I remember when my best friend told me her mother didn’t want her kids to observe Mother’s Day. This was a family at my childhood church and, for the life of me, I couldn’t understand why a woman so like my own mother disapproved of a day whose purpose was to thank and honor her. My friend said that her mother thought children should honor their mothers every day, not just on a day exploited to sell cards and flowers. I couldn’t disagree with this. But I also couldn’t see a problem with also having a special day to show my own mom honor and gratitude for how wonderful she was.
Since my daughter’s recent birth (a month and a half ago), I see this from a new perspective. Not that I’m ready to cancel Mother’s Day celebrations, but I’m also not so confident in my new role as mom that I’m eager to have a day celebrating my motherhood.
Being a mom was always a dream for me, in large part because of the wonderful mother and grandmothers I had. Their hard work in raising and loving their families showed me the difference a strong mother makes in her child’s life. Both my grandmothers bore and raised children during the baby boom after World War Two—a time of great prosperity and change in America. Somehow, both balanced careers with children, kept a clean house, cooked and kept food in the house, and made their houses homes where their children felt secure and loved. Homemade dinners and the ritual of the family table were part of everyday life, and going to church every Sunday was a given.
My mother continued, indeed extended, these practices. She homeschooled my siblings and me, canned produce, and taught us the rhythms and details of home economics. We had firm rules, but Mom made our home warm and affectionate within that structure. Simple, everyday things like family dinners and exploring our wooded yard built and reinforced delightful core memories that strengthen me to this day.
From my mother and grandmothers—women who were deeply loyal to their families—I received a strong legacy of homemaking. They made their homes refuges of real peace for their families. This didn’t shield them completely from life’s difficulties: each experienced deep heartaches. These heartaches could have shattered the homes they had built. Yet each woman, in her own way, clung to her faith and family, resisting any surrender to the pull of tragedy.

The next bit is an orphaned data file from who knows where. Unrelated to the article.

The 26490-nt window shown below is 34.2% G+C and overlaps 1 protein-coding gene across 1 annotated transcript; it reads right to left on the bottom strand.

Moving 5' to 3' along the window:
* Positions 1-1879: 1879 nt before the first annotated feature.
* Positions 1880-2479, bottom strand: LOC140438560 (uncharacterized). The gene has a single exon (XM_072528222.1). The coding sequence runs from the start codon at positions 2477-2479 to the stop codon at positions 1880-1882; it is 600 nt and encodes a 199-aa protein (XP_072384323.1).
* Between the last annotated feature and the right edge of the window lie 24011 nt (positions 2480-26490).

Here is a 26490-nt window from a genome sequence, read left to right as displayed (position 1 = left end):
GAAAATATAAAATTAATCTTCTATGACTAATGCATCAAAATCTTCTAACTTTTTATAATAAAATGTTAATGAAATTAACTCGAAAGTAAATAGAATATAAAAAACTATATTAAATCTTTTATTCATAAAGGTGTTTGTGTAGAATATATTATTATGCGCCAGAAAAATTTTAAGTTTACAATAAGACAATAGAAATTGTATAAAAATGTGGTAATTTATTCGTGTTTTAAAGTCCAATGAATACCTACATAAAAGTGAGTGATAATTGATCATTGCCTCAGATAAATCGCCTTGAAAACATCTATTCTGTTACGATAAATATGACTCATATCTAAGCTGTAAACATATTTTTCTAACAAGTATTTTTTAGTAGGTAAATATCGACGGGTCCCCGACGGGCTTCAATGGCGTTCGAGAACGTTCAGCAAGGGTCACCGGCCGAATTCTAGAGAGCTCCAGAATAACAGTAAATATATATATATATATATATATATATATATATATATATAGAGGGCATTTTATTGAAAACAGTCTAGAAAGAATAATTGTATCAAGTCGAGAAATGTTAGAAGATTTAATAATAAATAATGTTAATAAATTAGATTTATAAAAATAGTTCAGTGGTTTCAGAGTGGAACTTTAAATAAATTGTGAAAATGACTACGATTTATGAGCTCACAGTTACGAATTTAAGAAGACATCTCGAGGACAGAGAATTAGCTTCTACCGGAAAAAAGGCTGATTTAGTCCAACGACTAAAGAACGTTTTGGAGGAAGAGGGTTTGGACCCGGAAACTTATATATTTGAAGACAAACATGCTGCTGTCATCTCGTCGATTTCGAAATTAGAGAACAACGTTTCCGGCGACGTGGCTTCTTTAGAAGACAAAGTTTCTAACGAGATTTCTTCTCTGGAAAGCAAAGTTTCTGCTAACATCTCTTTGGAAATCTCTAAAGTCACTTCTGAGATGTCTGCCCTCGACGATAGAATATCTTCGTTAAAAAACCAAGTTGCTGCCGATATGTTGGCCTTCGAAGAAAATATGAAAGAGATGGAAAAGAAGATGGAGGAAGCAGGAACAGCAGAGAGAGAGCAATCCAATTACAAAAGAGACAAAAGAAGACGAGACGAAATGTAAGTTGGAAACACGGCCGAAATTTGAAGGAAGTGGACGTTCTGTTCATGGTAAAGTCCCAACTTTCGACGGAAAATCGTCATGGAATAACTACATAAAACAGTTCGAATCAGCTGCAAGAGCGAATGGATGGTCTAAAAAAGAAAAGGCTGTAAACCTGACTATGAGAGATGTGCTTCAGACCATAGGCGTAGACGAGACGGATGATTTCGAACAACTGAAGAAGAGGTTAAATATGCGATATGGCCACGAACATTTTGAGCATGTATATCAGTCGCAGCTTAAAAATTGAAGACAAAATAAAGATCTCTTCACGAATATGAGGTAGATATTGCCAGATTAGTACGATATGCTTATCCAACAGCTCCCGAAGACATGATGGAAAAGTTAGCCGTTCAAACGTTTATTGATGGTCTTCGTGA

As I weighed career options and struggled to answer questions about my own vocation, I realized my deepest desire was to do what my grandmothers and mother had done: to build a home that was a refuge and refreshment to others, where love was abundant, and family strong.
For many years this was a hope deferred, and I sometimes doubted it’d ever be realized. But after many years of waiting, in God’s providence (and to my great surprise and delight) I met and married a wonderful man who was the answer to my prayers, and the faithful prayers of my family and friends. After years of being the token single woman among wives and mothers, I was a wife making a home with a new husband. And while we often butted heads along the way as we merged homes and habits built over many single years (learning to work around inadequate shelf space for our book collections was a particular challenge for this librarian), my new life was still immensely good.
Yet for some reason, in the midst of the joys of this new life, I still expected difficulty with the next step of having children. I assumed God would say “no” to this hope, if not permanently, at least over months or years of struggles. So many friends had fought and struggled to have children, and I expected to join their ranks. My husband and I were both on the “older” side of the recommended age to conceive children, and before meeting, both of us had contemplated that we may never have a child. Perhaps, like Elizabeth and Zechariah, a child would arrive only long after everyone gave up hope.